Interesting to see how you solved the challenge of diagonal movement, offering the player various choices. In Bumble Bots I used yet another approach, which I quite like. However, it may be less appropriate for your game, as turning the robot, and the time this requires, is irrelevant for the gameplay in your game.
What's your reason for using the 2.5D projection view? As height is not relevant in this game, a 2D view would be easier to realise. This would also uses the screen more effectively. Was it to make the game stand out from other 2D symbol-filled matrix-based puzzle games?
yes, I definitely tried something else to shift expectations.
I'm kind of struggling with that game mechanic. people seem to like T-Factory1 when they do get it, but most expect a bejeweled/candycrush mechanic and deem it too complicated without looking further. so I tried something "cute" that couldn't be related to candycrush, to try and alleviate that friction. That seems to work regarding the mechanic, but now I get comments about the perspective being confusing (irl, you're the first to comment here), so you're spot on :)
I'm thinking I should go with a top-down perspective (something like the pengo game in capcom's three wonders).
The controls take some getting used to, but if you tilt the keyboard, it's okay. I do like how in this version the tiles are more distinct, due to the colors used. You do need to offer the option to play on smaller boards as well, as you did in the earlier 2D version, as once you get the hang of it, this is too easy. I stopped my game once I had a score 200 and full health. Anyway, I am interested to see how this game evolves.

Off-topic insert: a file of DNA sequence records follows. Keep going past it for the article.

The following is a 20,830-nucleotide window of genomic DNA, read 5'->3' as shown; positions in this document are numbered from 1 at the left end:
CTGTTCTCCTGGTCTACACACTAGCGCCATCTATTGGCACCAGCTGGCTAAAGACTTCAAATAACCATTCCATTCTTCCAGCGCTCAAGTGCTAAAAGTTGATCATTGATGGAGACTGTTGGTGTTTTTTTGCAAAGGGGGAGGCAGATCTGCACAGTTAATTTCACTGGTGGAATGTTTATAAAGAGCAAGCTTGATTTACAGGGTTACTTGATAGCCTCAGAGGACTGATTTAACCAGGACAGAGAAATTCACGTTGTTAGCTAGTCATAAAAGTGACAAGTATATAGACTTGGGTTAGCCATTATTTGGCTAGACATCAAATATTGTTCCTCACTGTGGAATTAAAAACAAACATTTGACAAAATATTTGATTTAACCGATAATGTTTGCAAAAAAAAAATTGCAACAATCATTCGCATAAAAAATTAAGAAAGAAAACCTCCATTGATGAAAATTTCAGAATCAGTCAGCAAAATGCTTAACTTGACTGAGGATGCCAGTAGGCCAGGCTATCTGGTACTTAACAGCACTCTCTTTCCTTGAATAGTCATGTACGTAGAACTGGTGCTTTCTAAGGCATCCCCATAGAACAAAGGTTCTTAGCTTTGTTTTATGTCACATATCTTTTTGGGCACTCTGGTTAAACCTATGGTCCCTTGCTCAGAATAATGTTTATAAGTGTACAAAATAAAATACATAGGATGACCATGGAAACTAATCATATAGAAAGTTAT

I still managed to get to 200 with full health in the new version. The risky bit is at the start, when you are at low health, and with a random board. But once past 10 health it's all under control. There's the occasional tricky situation but nothing fatal.
Btw, this doesn't mean that the game is broken. Determining a good strategy is fun and it's not mindless execution once you have one. In fact, I am tempted now to write an AI for this game.
actually there's an AI in T-Factory1: launch a game by pressing up+x.
I just ran it a few times to refresh my memories (I locked the gameplay 8 months ago and only did some polish ever since). it either fails fast or easily goes 200+. I even got a 550+ in tiny marathon!
you need a bit of luck with the starting layout and then there's a warm-up effect since the "free moves" tend to re-order the board to your advantage. so it can get a little boring after a while, when you're on the "highway". (that's where the "twenty" mode comes from btw, limits but still room for better scoring)
but I just realized I had a fix I totally forgot about: add a color every 50 points or so. maybe also start with one less color to ease up the start. well, I'm usually working in bursts on 10 differents projects and my todo lists are either buried in my head or on loose sheets of paper ¯\_(ツ)_/¯
thanks a lot for the very good feedback!
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